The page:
Google has decided to kill off its Google News offering in Spain rather than to pay local publishers for using their content.
The search engine giant announced in a blog post on Wednesday that it will disable its news offering in Spain on December 16 in wake of a new Spanish copyright law takes effect in January. The new law requires the company to pay licensing revenues to Spanish publishers if their use or display their content in Google News, even if it is only a snippet.
The so-called “Google Tax” law passed in early November mandate news publishers to charge Google and companies like it a fee when their content is displayed in search results, even if the publication is not in favor of charging the fee. Failure to do so could result in fines up to €600,000 ($750,000).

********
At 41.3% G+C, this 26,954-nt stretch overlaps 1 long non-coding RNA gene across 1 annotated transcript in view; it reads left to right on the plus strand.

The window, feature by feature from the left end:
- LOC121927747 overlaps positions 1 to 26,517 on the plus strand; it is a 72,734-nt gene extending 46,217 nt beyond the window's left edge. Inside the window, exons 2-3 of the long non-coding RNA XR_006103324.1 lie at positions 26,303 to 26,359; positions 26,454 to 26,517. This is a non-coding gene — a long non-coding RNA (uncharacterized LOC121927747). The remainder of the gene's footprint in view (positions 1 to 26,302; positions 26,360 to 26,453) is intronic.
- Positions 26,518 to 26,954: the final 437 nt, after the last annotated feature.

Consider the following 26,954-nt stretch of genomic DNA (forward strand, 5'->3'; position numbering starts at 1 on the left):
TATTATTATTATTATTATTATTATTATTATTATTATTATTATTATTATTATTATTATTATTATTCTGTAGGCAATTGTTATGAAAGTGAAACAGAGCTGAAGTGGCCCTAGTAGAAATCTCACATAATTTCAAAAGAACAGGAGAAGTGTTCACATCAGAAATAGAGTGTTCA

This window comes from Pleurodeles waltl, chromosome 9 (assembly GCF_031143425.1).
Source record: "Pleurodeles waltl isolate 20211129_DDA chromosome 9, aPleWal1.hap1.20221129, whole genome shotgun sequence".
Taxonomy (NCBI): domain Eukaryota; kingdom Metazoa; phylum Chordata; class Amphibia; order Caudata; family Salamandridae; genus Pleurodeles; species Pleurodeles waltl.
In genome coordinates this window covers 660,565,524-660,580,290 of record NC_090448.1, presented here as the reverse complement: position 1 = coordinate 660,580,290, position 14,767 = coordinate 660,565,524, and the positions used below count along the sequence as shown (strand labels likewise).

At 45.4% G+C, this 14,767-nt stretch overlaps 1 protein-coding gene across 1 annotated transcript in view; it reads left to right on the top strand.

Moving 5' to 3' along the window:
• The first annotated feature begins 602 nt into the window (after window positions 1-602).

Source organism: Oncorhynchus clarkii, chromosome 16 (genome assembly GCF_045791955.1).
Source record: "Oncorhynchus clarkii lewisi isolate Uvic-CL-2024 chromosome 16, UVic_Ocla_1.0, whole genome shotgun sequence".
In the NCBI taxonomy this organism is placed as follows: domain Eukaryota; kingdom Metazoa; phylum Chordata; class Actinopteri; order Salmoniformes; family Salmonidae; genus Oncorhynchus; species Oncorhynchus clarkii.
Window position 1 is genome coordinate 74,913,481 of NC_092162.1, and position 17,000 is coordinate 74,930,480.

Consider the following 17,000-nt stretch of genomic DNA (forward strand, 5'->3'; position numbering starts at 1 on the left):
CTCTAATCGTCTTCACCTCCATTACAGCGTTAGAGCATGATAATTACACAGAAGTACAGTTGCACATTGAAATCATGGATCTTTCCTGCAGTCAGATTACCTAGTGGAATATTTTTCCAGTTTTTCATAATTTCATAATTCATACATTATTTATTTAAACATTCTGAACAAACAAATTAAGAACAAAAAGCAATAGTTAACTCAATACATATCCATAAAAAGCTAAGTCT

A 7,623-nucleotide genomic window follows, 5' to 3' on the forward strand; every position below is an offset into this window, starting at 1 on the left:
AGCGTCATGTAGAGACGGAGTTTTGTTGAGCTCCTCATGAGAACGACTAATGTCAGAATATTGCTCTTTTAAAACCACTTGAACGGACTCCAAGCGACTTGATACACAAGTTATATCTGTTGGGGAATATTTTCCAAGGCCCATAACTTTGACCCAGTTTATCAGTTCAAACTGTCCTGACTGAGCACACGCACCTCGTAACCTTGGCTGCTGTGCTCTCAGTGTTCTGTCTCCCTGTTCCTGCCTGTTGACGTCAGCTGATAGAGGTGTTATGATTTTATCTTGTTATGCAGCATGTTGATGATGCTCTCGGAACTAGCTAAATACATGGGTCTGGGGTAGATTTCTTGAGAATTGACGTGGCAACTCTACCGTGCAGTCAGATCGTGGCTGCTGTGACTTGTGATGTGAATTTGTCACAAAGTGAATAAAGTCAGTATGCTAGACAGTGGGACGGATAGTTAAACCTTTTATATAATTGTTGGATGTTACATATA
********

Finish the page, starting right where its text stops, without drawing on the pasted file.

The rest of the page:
The plan, however, backfired as Google said it would be sustainable for it to shut down the service as it makes no money from it. As part of the closedown, the search engine giant will shutter the Google News service in Spain and remove all Spanish publishers from its international versions.
“This new legislation requires every Spanish publication to charge services like Google News for showing even the smallest snippet from their publications, whether they want to or not. As Google News itself makes no money (we do not show any advertising on the site) this new approach is simply not sustainable. So it’s with real sadness that on 16 December (before the new law comes into effect in January) we’ll remove Spanish publishers from Google News, and close Google News in Spain,” noted Richard Gingras, head of Google News in a blog post on Wednesday.
The four year old new service is currently available in more than 70 global editions and in 35 different languages.